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CWA celebrates a century of community contribution

Students at the QCWA Hostel in Nambour in 1954. It opened in 1951 and accommodated 122 students attending primary, secondary, technical or rural school.


CWA celebrates a century of community contribution

The Queensland Country Women’s Association is celebrating 100 years of service and, writes AUDIENNE BLYTH, it is much more than tea and scones.

The QCWA was founded in 1922 by Ruth Fairfax who was later awarded an OBE for her commitment to community. Her leadership was described as inspirational.

As founding president, her own words were: “In our association we are a great sisterhood of women and a democratic one, putting aside petty difficulties of position, wealth and pride. We are out to be a mutual help to one another, the town to the country and the country to the town and there is plenty of room for improvement in this way.

“Branches meet together every month socially and to discuss the affairs of their district and help to further its interests, trying to break down the barriers that have gradually arisen between people and do away with suspicion and the fear of being belittled.”

By 1928, there were 283 groups and 13,000 members throughout Queensland.

Monthly meetings in communities in remote or town areas were opportunities for socialising and learning new skills.

Groups often met in public halls until their own buildings were financed. Women “came for the day” or at least until school was out and they needed to leave to collect children. Morning tea, lunch and afternoon tea were offered in between their regular meeting, listening to guest speakers, and learning or exhibiting arts and crafts.

Women’s welfare and health were important. Some groups offered house-keeping relief when there was sickness in a household.

Rest rooms were established in towns to assist women especially those with young children; holiday cottages were made available when the need arose.

The building of the Maroochy District Hospital in the 1920s was made possible by the charitable donations of groups like the QCWA. Minute books show the quota that each group on the coast met to help this cause.

During World War II, many members supported the Australian Comfort Fund making and sending hand-knitted garments and food hampers to soldiers overseas. They even made camouflage nets. Food and clothing were collected and sent to a needy Britain.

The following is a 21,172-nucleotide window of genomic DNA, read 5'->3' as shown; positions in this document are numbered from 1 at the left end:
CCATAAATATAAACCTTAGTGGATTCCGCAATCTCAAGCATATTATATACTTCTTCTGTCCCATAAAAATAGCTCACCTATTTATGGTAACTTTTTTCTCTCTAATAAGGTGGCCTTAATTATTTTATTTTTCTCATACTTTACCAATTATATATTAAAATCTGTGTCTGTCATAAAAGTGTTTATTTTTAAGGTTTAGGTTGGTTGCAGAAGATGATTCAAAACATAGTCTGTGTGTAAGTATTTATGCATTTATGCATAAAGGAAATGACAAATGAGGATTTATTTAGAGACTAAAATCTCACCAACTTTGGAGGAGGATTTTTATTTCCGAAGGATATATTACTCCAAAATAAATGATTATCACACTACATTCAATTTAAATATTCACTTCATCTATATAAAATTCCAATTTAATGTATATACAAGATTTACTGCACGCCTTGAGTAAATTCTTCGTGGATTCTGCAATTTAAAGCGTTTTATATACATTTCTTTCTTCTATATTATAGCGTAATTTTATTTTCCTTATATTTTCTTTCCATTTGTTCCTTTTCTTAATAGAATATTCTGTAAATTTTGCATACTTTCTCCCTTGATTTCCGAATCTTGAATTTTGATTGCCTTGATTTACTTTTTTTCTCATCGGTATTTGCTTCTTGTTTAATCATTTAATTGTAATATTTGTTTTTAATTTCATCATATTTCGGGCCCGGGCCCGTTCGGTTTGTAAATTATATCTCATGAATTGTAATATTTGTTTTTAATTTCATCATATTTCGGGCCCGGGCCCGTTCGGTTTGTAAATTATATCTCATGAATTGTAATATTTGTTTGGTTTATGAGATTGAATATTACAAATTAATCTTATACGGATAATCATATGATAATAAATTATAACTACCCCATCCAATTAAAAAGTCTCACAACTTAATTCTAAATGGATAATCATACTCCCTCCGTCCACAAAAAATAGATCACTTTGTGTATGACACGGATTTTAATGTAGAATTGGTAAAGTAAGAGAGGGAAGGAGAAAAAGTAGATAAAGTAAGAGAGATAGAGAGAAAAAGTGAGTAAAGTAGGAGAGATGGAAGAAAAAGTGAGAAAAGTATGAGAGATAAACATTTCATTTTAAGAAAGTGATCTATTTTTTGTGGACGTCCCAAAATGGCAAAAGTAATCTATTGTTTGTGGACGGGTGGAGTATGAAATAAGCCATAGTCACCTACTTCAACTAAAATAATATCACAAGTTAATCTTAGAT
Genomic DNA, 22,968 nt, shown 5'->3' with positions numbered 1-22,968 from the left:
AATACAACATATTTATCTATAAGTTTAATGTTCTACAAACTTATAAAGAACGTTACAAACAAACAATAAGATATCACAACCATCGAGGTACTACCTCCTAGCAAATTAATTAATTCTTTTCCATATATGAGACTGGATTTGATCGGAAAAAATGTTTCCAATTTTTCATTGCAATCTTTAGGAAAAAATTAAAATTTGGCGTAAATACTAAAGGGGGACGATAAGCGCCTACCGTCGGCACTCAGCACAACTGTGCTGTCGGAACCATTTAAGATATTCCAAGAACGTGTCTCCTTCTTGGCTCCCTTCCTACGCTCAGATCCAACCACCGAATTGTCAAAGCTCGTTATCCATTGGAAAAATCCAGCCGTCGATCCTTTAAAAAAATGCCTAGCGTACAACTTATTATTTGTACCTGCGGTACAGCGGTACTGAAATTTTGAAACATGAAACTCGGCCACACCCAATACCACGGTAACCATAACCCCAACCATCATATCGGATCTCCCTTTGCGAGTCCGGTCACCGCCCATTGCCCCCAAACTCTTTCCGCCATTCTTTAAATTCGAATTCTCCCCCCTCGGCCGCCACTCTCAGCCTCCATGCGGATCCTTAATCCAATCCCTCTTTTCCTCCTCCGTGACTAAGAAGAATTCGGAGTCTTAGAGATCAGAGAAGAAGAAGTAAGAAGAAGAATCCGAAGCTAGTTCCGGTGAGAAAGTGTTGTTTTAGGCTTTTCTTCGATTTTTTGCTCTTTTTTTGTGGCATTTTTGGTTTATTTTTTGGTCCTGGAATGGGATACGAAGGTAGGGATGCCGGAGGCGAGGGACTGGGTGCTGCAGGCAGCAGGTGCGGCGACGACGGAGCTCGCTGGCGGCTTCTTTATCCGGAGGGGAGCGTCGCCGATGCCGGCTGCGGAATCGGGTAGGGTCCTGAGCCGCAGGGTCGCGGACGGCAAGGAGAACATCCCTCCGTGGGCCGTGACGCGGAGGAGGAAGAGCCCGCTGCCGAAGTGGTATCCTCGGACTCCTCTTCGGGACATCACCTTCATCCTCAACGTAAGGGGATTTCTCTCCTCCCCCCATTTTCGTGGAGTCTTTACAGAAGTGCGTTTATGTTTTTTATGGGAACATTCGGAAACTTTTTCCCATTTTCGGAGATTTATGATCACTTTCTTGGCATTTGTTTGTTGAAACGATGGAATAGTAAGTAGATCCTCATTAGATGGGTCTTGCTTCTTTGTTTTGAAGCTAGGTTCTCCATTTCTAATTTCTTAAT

Peachester CWA ladies in the 1950s.

In the 1930s, young women were encouraged to form a CWA Younger Set with the same aims as the parent body. Leadership, socialising and fund raising for charity were encouraged.

QCWA branches in the 1950s raised funds for the building of a student hostel in Nambour at a time when Nambour High School was the only secondary school on the Sunshine Coast. Opportunities were then available for children from distant parts of the coast to further their education.

Where possible, CWA groups cater for local events, not only providing a service to the community but fundraising for local charities and deserving groups such as local schools. People affected by floods, bushfires, cyclones and droughts have been supported.

Each year a different country is chosen for study, furthering cultural exchanges and education.

Their ideals have been shown to be selfless and rewarding, caring and working for local projects, bettering the lives of those less fortunate.

The QCWA centenary is being marked in many ways.

Cooroy CWA Branch hosted the State Centenary Commemoration on July 1, with a lunch for 90 people. Members compiled “A History of the State”.

The Nambour Museum and Peachester Historical Society have ongoing displays featuring the history of local CWA. Peachester’s title is “A woman’s work is never done”.

Yandina has had a special morning tea with guest speakers.

In 2022, there are 11 QCWA groups on the Sunshine Coast. State-wide there are 225 groups.

We can applaud their 100 years of service and their aims of tolerance, unity, service and faith. Go girls!

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